Judge Cass Timberlane marries a girl from the wrong side of the tracks, Virginia Marshland. A baby is stillborn and she turns more and more to attorney friend of of Cass', Bradd Criley. ...
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Sophie loved Edmund, but he left town when her parents forced her to marry wealthy Octavius. Years later, Edmund returns with his son, William. Sophie's daughter, Marguerite, and William ... See full summary »
Stella and Victor meet in Europe, fall deeply in love, and marry soon thereafter. Then they sail back to the States to meet Victor's family, and the honeymoon is over: Victor's family, ... See full summary »
Edward H. Griffith
Louise Closser Hale
Fourteen-year-old Tessa is hopelessly in love with handsome composer Lewis Dodd, a family friend. Lewis adores Tessa, but has never shown any romantic feelings toward her. When Tessa's ... See full summary »
As her fifth wedding anniversary approaches, a woman realizes that she is fed up with always coming in second to her husband's advertising business. Just at the moment when she is trying to... See full summary »
A clever fortune-hunter with a penchant for murder does in his elderly, supposedly rich, wife and manages to get away with it. After an investigation results in a decision of 'accidental ... See full summary »
Judge Cass Timberlane marries a girl from the wrong side of the tracks, Virginia Marshland. A baby is stillborn and she turns more and more to attorney friend of of Cass', Bradd Criley. While quarreling, the Judge tells Virginia to stay with Bradd, but when she becomes sick he brings her home.Written by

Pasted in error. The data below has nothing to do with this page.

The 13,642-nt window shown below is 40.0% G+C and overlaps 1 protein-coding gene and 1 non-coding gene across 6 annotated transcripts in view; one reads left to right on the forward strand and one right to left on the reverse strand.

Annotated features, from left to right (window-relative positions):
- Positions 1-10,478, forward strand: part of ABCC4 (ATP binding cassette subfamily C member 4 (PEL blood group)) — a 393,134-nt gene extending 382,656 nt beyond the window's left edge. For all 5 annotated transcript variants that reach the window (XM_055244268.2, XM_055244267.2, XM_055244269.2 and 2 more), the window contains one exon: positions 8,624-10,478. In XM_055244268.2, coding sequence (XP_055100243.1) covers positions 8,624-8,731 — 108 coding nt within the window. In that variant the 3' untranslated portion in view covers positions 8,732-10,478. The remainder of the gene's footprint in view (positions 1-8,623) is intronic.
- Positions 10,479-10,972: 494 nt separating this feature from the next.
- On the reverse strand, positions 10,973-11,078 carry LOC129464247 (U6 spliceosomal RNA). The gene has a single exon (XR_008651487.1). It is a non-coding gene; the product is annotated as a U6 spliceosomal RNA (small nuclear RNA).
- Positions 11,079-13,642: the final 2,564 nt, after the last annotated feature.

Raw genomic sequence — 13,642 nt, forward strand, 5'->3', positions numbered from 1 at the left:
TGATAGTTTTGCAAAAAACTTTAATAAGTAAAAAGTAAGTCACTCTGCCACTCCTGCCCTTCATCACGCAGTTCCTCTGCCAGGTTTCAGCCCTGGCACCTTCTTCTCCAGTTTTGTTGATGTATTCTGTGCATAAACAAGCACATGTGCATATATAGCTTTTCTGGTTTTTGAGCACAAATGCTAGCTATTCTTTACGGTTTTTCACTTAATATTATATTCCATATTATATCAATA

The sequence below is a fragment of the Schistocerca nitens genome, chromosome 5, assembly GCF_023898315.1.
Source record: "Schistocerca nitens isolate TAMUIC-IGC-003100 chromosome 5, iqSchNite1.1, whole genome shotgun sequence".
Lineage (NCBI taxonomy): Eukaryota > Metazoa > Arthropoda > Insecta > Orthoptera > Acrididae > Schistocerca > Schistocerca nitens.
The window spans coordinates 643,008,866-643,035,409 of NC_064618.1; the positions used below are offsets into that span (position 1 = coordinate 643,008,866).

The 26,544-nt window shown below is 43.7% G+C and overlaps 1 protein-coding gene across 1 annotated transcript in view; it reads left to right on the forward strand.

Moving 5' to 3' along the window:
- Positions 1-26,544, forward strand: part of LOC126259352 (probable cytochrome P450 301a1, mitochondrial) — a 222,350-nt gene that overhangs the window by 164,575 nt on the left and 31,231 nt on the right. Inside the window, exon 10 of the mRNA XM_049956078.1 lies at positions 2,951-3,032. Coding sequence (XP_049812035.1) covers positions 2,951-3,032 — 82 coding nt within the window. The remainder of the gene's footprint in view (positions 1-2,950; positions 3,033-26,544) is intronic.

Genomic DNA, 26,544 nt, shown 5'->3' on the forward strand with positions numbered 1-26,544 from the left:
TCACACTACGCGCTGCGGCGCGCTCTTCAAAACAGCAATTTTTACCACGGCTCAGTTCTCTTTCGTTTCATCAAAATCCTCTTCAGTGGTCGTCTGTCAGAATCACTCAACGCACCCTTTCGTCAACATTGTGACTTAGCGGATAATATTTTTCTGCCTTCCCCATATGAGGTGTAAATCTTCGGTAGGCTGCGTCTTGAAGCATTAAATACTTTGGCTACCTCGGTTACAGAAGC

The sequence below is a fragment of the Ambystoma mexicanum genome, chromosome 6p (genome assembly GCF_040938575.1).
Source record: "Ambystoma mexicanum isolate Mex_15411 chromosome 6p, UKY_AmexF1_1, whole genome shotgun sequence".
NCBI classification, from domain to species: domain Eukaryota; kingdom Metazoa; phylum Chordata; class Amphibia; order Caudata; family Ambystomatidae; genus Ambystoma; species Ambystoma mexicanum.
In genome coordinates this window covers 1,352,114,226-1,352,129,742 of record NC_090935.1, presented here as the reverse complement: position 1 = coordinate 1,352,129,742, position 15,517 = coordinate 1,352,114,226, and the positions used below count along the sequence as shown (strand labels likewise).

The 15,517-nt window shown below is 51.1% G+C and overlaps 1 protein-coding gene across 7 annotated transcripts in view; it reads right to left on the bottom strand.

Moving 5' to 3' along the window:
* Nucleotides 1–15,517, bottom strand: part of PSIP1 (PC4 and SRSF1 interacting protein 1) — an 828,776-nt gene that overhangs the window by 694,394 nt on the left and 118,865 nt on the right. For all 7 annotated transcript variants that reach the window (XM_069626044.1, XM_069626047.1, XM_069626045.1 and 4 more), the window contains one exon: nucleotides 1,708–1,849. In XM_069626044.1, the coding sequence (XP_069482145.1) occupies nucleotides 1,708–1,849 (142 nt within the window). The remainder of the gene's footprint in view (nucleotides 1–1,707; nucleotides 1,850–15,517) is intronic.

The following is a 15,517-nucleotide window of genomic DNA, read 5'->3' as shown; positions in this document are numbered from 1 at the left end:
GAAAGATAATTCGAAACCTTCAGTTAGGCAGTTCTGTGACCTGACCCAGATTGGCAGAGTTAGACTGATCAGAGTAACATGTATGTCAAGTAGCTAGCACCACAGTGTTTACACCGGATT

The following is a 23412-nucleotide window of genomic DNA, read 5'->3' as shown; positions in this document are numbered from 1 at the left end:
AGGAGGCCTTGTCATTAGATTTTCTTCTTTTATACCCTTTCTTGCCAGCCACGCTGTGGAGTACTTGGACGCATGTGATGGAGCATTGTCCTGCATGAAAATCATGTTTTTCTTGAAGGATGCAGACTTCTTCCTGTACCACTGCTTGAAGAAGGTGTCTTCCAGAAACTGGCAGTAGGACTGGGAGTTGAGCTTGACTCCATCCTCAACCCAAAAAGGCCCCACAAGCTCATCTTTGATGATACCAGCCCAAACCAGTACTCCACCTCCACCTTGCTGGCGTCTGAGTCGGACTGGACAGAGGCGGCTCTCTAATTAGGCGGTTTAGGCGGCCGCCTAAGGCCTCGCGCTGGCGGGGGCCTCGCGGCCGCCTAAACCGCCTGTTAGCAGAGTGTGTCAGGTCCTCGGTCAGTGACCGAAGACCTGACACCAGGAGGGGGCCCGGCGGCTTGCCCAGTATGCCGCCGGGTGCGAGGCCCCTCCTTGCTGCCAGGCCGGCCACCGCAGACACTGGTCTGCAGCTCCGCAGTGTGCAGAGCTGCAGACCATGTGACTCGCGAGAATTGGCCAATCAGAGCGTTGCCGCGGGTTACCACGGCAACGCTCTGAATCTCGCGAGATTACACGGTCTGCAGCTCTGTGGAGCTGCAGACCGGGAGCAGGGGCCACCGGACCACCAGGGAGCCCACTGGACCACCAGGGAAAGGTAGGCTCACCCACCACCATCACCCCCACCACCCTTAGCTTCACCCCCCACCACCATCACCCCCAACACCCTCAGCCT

Ed Stephan <email@example.com>
Although MGM had its own renowned music department, the soundtrack score for this picture was provided by composer Roy Webb, conductor C. Bakaleinikoff and orchestrator Gil Grau - all on loan from RKO Radio. See more »
Bradd's clients, the Wargates, were hiding behavior described as 'not criminal, but illegal' yet their activities were never revealed, despite their intentional manipulation of the Judge and his refusal to postpone their case on the court calendar. See more »
Spencer Tracy is a hard-nosed small town judge who meets feisty, attractive young Lana Turner in his courtroom one day and finds himself smitten; they date and he soon proposes, but there's an immediate problem: Lana's from the poor side of town and doesn't have the judge's class (she bowls and plays baseball) while all the judge's high society friends mingle at cocktail parties and gossip on the phone. From the way the film is written and directed, we are to assume Lana is really benefiting from this marriage, but she's never as happy as she was in those early scenes of "poverty" and, worse, she never returns to her roots, just goes around in circles finding the judge's money, power and friends a chore. The script is actually rather condescending in its approach to Turner's character; it has been written by people with money who have no idea what the "poor side of town" even looks like, and the filmmakers can't even grasp the fact that Turner (and maybe even judge Tracy) would be much happier away from all the champagne and telephone gossips and get involved in some low-income fun (like bowling!). Instead of focusing on the class-issue, they throw another man in Lana's path, which is the oldest issue in the book. This movie doesn't have any courage, and only the early courting scenes have spark. Tracy and Turner do all they can, but it's a lost cause.
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